The second component of the program was a hands-on workshop and interview sessions, in which students worked with tradition bearers to create a traditional maritime object or use a traditional skill, such as net mending, trap building, decoy carving, or other traditional activities. The students also conducted short interviews with each of the tradition bearers. The participants, a variety of tradition bearers, included commercial fishermen who worked inshore and offshore, decoy carvers, boat builders and model makers, net menders, and trap fishermen.

These activities took place in the winter months, for several reasons. First, more tradition bearers are available to participate, since fishing in the winter is severely limited in the mid-Atlantic and northeastern United States. In addition, schools have more time for extended school residencies such as this one, enabling Long Island Traditions to offer an immersive experience.

After these activities, students conducted recorded interviews with the fishermen. One of the classroom teachers worked with the students to produce a finished piece, based on the interviews and research conducted by the students.

The final program element was a fishing trip on a local charter boat that specializes in educational experiences. The students learned to fish in the bay and near the inlet, about the different species in each habitat location, the changes to the habitat since Sandy, and the different kinds of bait used. For many of the students, this was their first time to fish or being on a fishing boat. Students and their teachers documented the trip, which was incorporated into the final video production.

Documenting Disasters

One of the reasons this project was feasible was because of Long Island Traditions' longstanding relationship with the school, the students, their teachers, and the fishermen. As a result, it was possible to conduct interviews within the community shortly after Superstorm Sandy. We were fortunate to have established relationships with the tradition bearers prior to Sandy. In addition, Long Island Traditions had worked with the school district, so that there was respect for the program, one that could be developed collaboratively. Enough time had passed since the storm, so that the students and teachers were no longer coping with the trauma of the storm, yet there were still important memories that could connect the parties to the event.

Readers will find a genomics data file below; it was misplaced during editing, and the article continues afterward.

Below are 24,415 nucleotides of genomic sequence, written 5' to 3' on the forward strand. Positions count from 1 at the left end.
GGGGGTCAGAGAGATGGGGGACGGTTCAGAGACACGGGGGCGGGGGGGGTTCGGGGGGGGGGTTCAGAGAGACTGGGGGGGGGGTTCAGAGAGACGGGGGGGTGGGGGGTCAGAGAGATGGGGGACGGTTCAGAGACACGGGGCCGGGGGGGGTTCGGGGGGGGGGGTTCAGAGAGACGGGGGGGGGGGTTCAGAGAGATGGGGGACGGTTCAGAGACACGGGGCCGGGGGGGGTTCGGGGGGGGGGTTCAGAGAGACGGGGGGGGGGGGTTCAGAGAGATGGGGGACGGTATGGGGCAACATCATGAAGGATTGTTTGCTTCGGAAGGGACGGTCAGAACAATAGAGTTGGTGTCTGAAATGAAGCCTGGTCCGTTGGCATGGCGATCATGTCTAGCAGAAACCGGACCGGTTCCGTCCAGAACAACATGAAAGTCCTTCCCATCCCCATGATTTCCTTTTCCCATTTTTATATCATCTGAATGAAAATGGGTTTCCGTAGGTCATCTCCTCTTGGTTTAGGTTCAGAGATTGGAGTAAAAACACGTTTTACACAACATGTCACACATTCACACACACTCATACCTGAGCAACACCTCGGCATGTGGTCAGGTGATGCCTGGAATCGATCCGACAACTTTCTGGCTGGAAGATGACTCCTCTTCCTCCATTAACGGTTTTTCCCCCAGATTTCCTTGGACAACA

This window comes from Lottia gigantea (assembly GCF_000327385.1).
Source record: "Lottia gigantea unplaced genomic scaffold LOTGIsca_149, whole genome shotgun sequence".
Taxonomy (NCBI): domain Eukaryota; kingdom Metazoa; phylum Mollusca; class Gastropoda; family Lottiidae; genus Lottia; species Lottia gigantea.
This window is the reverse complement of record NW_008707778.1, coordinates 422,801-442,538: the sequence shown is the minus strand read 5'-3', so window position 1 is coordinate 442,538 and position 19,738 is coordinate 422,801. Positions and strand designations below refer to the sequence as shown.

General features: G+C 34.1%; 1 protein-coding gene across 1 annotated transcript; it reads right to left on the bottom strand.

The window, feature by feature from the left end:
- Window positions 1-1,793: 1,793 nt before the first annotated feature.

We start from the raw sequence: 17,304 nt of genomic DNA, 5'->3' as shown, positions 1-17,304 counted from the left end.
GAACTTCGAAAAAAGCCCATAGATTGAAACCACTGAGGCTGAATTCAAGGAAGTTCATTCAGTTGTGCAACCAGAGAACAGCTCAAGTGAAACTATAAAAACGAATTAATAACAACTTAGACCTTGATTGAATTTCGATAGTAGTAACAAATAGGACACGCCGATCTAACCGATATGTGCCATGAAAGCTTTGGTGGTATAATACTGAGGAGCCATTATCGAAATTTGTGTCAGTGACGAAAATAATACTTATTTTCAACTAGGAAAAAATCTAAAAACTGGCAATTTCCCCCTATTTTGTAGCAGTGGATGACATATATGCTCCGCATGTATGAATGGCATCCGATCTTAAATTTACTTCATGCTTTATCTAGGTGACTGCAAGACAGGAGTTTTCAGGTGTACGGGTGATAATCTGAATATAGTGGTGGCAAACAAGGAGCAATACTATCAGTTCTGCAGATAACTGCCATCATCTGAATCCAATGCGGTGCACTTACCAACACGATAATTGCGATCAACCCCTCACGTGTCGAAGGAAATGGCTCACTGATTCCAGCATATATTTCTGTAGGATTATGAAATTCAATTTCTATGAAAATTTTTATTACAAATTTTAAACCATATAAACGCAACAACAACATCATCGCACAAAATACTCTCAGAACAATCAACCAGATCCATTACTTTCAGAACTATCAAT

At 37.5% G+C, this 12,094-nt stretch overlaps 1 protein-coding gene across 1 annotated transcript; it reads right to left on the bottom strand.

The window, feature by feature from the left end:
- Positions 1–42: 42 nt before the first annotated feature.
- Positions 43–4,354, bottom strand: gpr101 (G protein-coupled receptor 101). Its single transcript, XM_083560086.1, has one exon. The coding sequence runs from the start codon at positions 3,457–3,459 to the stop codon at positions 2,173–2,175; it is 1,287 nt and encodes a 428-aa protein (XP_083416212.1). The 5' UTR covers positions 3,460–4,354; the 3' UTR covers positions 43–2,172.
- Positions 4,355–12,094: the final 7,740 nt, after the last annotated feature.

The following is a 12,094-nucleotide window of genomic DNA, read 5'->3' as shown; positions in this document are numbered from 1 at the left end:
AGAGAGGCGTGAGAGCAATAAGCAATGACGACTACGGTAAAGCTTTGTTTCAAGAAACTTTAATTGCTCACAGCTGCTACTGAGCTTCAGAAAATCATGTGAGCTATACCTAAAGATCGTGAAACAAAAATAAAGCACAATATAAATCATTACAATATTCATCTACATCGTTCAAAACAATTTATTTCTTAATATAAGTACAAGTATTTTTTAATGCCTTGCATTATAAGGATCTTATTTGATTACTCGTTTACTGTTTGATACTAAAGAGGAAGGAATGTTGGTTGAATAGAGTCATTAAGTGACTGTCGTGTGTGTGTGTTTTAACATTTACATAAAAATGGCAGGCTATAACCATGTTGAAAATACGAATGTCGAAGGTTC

Documenting disasters such as Superstorm Sandy can be full of challenges but also provide rewards to the community. Programs such as this one provided a safe space where disparate groups, who have limited contact with one another, could establish close relationships across many boundaries. The program helped participants learn from one another, in a multidisciplinary environment that encouraged reflection and creativity. By focusing on local ecological knowledge, and occupational traditions, the project provided a place that opened new doors and ways of looking at their community among all the participants. While we hope the ravages of natural disasters spare our hometowns, recent stories of tornadoes, superstorms, and hurricanes unfortunately seem to be growing more common. We offer this program as an educational tool that may help others in different places cope.


Nancy Solomon is executive director of Long Island Traditions, located in Port Washington, New York. She can be reached at 516/767-8803 or
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Author:Solomon, Nancy
Publication:Voices: The Journal of New York Folklore
Date:Mar 22, 2019